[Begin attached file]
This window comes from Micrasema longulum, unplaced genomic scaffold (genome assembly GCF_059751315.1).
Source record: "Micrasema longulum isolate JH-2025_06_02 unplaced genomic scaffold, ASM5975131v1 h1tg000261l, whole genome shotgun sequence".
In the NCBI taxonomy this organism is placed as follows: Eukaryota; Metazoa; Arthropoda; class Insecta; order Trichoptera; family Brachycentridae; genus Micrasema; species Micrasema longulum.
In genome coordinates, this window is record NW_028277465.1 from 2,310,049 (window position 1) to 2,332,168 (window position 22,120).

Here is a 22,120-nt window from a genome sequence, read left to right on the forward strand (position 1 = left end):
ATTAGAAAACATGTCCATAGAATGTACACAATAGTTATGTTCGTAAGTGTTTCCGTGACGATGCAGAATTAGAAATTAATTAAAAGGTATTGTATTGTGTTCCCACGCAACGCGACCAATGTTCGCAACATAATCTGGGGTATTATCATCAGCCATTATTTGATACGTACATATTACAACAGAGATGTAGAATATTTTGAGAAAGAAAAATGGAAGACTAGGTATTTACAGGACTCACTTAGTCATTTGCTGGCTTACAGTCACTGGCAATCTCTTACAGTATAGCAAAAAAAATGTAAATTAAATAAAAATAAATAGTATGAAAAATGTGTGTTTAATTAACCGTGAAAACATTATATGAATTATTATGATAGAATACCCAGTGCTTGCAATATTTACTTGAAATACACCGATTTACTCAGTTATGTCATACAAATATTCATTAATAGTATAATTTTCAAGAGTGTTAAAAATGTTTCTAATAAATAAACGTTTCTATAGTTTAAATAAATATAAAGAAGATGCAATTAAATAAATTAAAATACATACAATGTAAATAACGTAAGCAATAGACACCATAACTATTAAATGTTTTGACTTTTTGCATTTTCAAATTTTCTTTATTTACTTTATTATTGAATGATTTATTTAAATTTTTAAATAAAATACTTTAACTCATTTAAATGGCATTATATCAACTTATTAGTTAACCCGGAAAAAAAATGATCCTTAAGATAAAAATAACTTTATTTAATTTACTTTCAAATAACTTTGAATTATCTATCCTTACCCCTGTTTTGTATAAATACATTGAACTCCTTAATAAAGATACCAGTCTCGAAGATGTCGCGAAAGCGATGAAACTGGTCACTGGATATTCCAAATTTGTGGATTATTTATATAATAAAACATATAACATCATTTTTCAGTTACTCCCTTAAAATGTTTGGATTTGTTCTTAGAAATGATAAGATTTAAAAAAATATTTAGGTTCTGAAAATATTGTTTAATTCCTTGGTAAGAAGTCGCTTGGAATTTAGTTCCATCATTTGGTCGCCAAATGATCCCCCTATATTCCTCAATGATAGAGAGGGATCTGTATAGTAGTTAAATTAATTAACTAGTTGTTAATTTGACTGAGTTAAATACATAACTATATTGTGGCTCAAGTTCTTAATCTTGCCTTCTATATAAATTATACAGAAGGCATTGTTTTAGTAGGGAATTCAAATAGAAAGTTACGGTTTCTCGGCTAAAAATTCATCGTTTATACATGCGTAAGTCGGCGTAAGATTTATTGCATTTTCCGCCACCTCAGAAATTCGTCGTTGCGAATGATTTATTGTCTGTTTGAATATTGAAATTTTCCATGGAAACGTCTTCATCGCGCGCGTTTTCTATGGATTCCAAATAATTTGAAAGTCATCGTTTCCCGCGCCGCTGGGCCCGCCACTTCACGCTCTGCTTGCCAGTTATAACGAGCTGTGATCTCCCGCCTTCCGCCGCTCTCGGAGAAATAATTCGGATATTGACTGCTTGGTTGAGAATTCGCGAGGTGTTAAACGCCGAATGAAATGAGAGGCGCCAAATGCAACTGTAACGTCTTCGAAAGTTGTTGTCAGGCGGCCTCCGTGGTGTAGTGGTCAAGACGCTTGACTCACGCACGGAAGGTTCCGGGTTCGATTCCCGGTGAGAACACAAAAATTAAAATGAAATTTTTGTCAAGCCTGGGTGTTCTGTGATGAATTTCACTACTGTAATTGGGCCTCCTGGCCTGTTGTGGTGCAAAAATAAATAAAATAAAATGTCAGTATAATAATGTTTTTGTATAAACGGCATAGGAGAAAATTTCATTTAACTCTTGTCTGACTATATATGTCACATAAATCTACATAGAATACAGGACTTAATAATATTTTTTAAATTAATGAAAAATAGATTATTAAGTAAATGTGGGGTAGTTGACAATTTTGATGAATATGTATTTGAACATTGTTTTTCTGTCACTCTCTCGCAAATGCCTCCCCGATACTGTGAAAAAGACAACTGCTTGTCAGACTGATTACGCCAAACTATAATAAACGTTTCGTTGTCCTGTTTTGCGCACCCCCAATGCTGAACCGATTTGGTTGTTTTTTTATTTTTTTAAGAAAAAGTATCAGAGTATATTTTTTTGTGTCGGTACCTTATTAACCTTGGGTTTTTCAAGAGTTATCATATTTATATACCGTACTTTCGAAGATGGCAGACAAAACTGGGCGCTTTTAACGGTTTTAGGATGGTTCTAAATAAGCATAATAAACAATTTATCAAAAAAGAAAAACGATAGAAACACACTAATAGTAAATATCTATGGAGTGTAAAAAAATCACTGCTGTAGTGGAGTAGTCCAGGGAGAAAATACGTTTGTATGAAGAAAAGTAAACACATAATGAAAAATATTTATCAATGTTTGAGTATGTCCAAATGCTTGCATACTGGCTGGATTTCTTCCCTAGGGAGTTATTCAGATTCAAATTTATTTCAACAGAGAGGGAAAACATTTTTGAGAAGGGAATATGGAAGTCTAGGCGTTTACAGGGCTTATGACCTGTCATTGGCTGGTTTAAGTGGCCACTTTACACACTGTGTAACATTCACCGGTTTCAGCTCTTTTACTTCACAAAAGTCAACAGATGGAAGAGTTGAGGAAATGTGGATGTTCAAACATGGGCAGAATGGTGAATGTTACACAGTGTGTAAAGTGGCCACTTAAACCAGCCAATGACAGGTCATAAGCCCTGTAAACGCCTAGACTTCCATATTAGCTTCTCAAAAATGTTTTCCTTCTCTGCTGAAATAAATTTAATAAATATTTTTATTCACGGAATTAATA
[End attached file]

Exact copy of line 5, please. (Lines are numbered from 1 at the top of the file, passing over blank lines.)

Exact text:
Here is a 22,120-nt window from a genome sequence, read left to right on the forward strand (position 1 = left end):